Kerstin Hallén was a journalist and a prize-winning translator.
Kerstin Hallén was born in Lit, Jämtland in 1922. She was the daughter of public-school teacher Torsten Sundelin and his wife Karin Ida Maria Sundelin, née Hammarberg. The family also included another four children – three girls and one boy. The Sundelin children grew up in Sundsvall where both parents worked as teachers. They encouraged their children’s interests in languages and literature.
Kerstin Hallén possessed a desire to be an artist but her parents advised her to focus on a career with greater financial security and so she trained as a journalist. She began as a volunteer at the Dagbladet Nya Samhället newspaper in Sundsvall. In 1944 she married Tore Hallén who was also a journalist. Their son Per was born that year and two years later the family moved to Stockholm. Another two children came along – Susanne born in 1952 and Jan in 1955. The family lived in a low apartment building with an enclosed yard, in one of the Stockholm suburbs.
Kerstin Hallén got a job at the Morgon-Tidningen newspaper. When the Dagens Nyheter newspaper offered her a job as a reporter she turned them down, proposing instead that her husband Tore take the job. Kerstin Hallén then became the editor of the Idun and subsequently Vecko-Journalen magazines. Towards the end of the 1950s she contributed a few stories for publication in Dagens Nyheter, such as “Historien om M”.
As editor of the magazine Vi she set up a literary page for young people which came to play an important role in the lives of young debutante writers and poets. Amongst these were the author Reidar Jönsson who became a life-long friend, as well as the poet and artist Åsa Sjöström. When the Åhlén & Åkerlund publishing house started the literary journal Böckernas värld in 1966 her good friend Uno Florén was made editor-in-chief and Kerstin Hallén subsequently became the editorial secretary. This journal published articles, reviews and literary contributions. Kerstin Hallén was responsible for interviewing authors such as Georges Simenon and Marguerite Yourcenar. Böckernas värld only lasted a few years and folded in 1971.
Kerstin Hallén was very interested in and active within literature. She began translating in the mid-1960s as a side-job, initially taking on short texts such as novellas. Her first major literary translation was François Billetdoux’s Brouillon d’un Bourgeois, published in 1966 as Utkast till en borgare. Subsequently she translated many other French books, including * Piaf, récit by Simone Berteaut, Georges Simenon’s Il y a encore des Noisetiers and Le Riche Homme*, as well as several novels by Françoise Sagan. Further, when the publishing house decided to publish the work of Holocaust survivor Elie Wiesel Kerstin Hallén was chosen as his translator.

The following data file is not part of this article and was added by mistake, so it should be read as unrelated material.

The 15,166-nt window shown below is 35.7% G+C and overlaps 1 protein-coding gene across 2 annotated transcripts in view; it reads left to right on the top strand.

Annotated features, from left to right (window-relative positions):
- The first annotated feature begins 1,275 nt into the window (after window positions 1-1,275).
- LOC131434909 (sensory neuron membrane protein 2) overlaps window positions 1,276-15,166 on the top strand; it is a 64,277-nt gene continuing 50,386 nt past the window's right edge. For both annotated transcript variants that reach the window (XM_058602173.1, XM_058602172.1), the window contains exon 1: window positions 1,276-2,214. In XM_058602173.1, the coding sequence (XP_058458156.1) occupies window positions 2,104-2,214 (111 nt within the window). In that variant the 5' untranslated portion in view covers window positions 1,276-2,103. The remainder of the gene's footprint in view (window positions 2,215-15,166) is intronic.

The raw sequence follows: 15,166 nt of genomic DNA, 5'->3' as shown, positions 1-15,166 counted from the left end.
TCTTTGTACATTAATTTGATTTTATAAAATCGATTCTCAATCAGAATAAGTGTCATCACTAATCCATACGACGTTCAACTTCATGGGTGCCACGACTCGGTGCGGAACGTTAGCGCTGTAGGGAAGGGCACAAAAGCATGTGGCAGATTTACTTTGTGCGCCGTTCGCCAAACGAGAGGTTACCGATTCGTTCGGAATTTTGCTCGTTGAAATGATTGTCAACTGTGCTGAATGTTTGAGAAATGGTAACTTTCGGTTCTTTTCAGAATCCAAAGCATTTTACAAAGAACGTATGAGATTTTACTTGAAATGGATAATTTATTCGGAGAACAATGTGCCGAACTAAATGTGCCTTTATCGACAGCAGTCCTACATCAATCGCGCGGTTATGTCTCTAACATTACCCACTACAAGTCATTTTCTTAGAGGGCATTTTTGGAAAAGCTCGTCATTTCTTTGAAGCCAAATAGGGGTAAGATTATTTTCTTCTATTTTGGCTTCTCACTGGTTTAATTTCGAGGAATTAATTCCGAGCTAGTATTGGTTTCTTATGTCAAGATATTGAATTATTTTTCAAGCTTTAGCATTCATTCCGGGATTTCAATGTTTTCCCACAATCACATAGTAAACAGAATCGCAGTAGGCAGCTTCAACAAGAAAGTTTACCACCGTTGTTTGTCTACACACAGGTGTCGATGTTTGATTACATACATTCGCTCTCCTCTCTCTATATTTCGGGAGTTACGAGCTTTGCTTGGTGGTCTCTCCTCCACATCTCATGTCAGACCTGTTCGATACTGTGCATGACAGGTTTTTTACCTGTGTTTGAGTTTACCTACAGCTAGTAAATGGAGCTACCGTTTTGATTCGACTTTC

Kerstin Hallén and Tore got divorced in 1969. From the mid-1970s onwards she became a full-time translator. Towards the end of that decade Kerstin Hallén was awarded Sveriges Författarfond’s (Swedish authors’ fund) prize, which was awarded for services to literature. By this time she had also begun to translate from English and, along with Uno Florén, she produced, in 1978, a translation of The Portable Dorothy Parker entitled En enda ros: poesi och prosa i urval in Swedish, which was followed the next year by John Keats’ You might as well live: the life and times of Dorothy Parker. Kerstin Hallén was awarded Svenska Deckarakademien’s translator’s prize for distinguished translation for her work on Sebastien Japrisot’s L’été Meurtrier.
In 1984 Kerstin Hallén received the Trevi prize and in 1996 she was awarded both the Swedish Academy translator’s prize and the Elsa Thulin prize, these being two of the most esteemed merits a translator can be given.
Kerstin Hallén carried on working right into the 2000s. In 2003 she produced a translation of Harriet Scott Chessman’s Lydia Cassatt Reading the Morning Paper, published in Swedish as Lydia Cassatt läser morgontidningen, and Denise Mina’s Sanctum. The following year her translation of Toni Morrison’s Love, published in Swedish as Kärlek and Maxence Fermine’s Snow were released. Kerstin Hallén’s final translation was Toni Morrison’s A Mercy, published in 2009.
Kerstin Hallén died suddenly at her home on 21 March 2012, aged 89. She is buried at Nya Kyrkogården (the new cemetery) in Grödinge.